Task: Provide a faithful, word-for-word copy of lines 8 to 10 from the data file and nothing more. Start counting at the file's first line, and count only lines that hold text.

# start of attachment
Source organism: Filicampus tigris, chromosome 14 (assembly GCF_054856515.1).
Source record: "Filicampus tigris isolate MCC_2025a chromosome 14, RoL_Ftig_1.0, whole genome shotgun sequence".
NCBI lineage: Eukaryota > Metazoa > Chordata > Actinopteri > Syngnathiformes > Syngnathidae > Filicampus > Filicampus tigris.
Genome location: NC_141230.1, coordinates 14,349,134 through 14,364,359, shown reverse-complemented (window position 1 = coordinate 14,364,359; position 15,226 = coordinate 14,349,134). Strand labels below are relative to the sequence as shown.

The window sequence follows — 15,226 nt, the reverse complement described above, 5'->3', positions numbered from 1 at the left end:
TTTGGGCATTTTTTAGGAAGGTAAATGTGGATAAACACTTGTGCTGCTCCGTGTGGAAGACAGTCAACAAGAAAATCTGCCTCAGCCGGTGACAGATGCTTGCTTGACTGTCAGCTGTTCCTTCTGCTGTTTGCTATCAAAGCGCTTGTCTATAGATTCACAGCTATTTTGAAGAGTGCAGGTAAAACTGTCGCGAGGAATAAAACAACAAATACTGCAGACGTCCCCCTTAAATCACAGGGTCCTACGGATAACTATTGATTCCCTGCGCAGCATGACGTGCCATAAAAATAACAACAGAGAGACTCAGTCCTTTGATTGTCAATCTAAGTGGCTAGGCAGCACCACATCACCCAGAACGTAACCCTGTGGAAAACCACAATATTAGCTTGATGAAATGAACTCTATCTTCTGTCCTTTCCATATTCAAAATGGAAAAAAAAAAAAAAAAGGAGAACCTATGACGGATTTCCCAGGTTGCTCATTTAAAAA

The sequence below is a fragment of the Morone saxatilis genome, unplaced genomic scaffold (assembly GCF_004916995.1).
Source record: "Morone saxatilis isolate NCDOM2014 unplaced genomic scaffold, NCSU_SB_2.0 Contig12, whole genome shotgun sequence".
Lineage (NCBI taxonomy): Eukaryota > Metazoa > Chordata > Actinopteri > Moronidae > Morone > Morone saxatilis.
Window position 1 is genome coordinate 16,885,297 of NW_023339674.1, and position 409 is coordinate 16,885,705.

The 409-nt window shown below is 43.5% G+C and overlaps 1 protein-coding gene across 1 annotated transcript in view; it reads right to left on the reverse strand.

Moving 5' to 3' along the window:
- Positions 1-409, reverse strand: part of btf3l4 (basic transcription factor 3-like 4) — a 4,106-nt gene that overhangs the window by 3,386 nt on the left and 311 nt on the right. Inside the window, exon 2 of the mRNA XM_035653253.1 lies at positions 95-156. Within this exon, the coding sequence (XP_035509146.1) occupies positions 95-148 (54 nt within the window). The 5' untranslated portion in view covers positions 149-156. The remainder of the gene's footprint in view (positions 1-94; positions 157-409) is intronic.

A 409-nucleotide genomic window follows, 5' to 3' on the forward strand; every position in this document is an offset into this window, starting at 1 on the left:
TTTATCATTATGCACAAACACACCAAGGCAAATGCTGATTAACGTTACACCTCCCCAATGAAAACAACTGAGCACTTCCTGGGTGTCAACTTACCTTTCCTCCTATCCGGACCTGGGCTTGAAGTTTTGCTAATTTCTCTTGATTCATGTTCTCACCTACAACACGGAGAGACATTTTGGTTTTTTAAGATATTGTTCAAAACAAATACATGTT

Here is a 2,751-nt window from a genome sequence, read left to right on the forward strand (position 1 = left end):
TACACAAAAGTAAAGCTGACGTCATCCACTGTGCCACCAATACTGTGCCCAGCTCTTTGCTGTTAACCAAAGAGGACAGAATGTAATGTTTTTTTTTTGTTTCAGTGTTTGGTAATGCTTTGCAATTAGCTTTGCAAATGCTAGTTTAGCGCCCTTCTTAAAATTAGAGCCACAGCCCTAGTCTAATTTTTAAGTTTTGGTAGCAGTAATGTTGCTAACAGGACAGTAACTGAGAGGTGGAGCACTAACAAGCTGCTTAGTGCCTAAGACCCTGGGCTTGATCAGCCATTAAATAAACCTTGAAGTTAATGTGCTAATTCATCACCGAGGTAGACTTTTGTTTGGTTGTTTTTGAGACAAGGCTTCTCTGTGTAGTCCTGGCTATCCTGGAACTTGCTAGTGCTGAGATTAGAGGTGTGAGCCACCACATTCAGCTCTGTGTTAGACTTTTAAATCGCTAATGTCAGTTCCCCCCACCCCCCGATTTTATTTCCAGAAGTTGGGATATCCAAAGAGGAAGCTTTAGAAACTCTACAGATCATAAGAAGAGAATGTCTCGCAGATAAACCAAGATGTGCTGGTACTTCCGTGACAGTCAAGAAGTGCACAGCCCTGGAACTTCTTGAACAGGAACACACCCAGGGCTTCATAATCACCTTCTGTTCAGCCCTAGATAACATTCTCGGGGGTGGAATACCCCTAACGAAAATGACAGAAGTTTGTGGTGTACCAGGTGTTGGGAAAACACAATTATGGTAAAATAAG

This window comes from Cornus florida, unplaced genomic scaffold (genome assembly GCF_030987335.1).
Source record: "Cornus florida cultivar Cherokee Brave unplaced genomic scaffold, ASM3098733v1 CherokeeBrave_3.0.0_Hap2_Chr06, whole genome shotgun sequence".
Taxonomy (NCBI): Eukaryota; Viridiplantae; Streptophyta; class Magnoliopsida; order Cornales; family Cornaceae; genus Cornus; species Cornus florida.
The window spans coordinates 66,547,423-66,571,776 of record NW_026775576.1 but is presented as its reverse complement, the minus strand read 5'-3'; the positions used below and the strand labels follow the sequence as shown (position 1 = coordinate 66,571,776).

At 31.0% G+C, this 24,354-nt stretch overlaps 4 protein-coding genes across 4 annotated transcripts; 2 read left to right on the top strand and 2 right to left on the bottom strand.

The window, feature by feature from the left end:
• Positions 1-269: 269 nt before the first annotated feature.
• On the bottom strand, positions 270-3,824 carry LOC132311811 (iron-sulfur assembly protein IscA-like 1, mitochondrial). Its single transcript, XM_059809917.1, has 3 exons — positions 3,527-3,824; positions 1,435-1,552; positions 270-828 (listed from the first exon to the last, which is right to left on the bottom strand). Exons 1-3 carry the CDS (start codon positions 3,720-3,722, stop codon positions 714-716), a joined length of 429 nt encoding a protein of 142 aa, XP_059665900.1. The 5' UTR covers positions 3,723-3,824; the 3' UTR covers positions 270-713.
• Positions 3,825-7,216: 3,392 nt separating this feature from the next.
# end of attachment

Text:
Source record: "Morone saxatilis isolate NCDOM2014 unplaced genomic scaffold, NCSU_SB_2.0 Contig12, whole genome shotgun sequence".
Lineage (NCBI taxonomy): Eukaryota > Metazoa > Chordata > Actinopteri > Moronidae > Morone > Morone saxatilis.
Window position 1 is genome coordinate 16,885,297 of NW_023339674.1, and position 409 is coordinate 16,885,705.